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  1. Good read, Craig! I also wrote on the real estate industry (Zillow) and was impressed by Redfin’s model. I think that real estate such an interesting space, since it’s one of the last traditional industries that hasn’t been dis-intermediated.

    From my research, I understood Redfin to be one of the only companies that tried to disrupt the stubborn real estate industry, but that it has reverted back to the traditional model in some ways. Redfin has re-structured bonuses such that 75% is based on home price and 25% on customer satisfaction. Otherwise, the company was losing top-performing employees who weren’t compensated high enough for selling the multi million-dollar homes. Since this structure increased overall compensation, Redfin also had to decrease the average rebate to buyers from 2/3 to 1/3, thought it gave bigger discounts to sellers. To me, this shows how engrained the model is due to customer preferences of wanting an intermediary in this transaction, as well as the legal and financial complexity of the purchase/sale.

    I agree with your suggestions and recommended that Zillow do the same – it would be very valuable if back-end functions like digital contracts and automated auctions were added to make home buying easier.

  2. Very interesting and thought provoking post, Craig! I agree with “SB” and you in saying that the real estate space is incredibly interesting because it is such an old school model. I understand what RedFin is attempting to do but I think it is fighting an uphill battle. Technology will definitely have a role in the future but I don’t think its role will be to disintermediate the broker. To me, the very nature of residential real-estate purchases are highly personal. They are huge life investments for people and I can’t imagine anybody making a significant purchase without seeing a location in person. In my opinion, people still want that high-touch, face-to-face service that brokerage delivers.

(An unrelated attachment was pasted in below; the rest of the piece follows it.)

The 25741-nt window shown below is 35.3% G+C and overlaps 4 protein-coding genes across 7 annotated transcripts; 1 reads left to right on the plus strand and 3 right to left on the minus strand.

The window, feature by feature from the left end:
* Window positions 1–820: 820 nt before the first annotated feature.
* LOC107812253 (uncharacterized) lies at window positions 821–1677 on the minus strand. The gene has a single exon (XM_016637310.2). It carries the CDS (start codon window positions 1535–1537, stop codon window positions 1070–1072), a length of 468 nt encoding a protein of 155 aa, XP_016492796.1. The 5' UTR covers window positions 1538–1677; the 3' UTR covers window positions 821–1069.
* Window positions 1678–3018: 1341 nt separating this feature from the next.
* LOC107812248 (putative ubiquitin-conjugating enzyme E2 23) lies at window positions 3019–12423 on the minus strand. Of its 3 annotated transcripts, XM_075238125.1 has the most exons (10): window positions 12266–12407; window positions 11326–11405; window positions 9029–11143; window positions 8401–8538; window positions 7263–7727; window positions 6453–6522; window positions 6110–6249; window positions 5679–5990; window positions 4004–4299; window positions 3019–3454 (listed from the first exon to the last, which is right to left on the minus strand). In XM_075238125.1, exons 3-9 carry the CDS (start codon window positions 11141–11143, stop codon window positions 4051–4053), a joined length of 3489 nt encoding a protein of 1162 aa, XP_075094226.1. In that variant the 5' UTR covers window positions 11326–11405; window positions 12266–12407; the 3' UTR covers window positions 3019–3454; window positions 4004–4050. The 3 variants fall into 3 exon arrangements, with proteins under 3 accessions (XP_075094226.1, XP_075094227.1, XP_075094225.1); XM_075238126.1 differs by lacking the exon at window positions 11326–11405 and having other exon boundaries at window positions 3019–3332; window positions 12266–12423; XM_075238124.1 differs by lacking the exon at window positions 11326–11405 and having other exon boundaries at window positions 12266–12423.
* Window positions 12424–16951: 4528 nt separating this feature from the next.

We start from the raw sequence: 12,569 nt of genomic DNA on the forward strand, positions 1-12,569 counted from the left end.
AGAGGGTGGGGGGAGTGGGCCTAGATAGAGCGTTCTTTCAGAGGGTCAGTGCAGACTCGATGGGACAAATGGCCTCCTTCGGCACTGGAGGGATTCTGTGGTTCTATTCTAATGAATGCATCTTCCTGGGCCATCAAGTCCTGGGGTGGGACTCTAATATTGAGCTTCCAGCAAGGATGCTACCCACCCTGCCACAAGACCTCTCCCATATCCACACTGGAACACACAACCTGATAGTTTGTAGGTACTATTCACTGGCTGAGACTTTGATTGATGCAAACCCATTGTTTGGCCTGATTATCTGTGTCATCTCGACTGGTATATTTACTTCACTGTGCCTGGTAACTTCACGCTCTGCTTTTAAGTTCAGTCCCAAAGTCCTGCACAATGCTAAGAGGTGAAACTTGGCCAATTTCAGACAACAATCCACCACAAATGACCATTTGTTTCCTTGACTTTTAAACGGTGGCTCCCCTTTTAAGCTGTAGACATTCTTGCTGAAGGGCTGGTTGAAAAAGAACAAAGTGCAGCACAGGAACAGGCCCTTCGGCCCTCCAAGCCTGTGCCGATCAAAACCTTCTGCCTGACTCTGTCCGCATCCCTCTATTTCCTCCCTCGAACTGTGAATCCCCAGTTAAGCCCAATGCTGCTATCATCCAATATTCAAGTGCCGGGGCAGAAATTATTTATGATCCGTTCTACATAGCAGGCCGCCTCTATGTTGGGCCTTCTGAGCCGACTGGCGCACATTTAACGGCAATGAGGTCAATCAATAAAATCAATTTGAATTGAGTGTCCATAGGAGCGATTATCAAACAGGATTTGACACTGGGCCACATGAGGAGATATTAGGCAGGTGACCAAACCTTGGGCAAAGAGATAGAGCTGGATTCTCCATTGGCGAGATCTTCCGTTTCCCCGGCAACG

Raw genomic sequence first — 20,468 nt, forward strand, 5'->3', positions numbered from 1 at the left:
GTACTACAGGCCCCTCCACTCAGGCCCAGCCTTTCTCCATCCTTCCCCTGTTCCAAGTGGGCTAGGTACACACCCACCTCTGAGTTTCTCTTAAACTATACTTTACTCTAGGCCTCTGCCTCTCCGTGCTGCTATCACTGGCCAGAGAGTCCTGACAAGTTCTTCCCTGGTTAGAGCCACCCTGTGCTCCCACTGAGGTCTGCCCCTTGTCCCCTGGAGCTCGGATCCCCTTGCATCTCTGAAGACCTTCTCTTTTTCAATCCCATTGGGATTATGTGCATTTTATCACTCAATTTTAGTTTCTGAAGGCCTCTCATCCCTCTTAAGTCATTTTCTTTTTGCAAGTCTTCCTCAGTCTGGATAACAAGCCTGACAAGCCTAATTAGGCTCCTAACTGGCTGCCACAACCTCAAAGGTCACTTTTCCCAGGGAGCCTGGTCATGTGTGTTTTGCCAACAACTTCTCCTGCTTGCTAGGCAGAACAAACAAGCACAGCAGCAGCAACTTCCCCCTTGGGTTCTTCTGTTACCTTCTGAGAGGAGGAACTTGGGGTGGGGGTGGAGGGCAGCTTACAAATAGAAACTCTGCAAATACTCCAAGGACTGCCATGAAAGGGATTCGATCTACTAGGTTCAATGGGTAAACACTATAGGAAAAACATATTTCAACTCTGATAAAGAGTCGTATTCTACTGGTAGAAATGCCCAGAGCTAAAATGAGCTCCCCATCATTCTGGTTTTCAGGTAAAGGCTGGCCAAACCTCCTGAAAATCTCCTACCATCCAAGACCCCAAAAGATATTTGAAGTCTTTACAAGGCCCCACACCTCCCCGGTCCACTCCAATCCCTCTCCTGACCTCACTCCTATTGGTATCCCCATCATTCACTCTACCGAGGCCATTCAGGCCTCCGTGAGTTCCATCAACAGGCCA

Because I think brokers are the past, present, and future, I think what Compass is doing is incredibly interesting (I’d be curious to get your thoughts). Basically, Compass is treating the agents as a stakeholder just as important as the buyers and sellers of the actual homes. As such, Compass operates a centralized model, investing in technology, culture, support, design, and marketing with the goal of providing the absolute best resources to agents which in turn will deliver better customer service to buyers and sellers. Compass’ strategy is to differentiate itself to brokers and incentivize them to come on board. Do you think this is the right strategy to target brokers to grow or do you think the future of real estate is disintermediating brokers and going directly to consumers?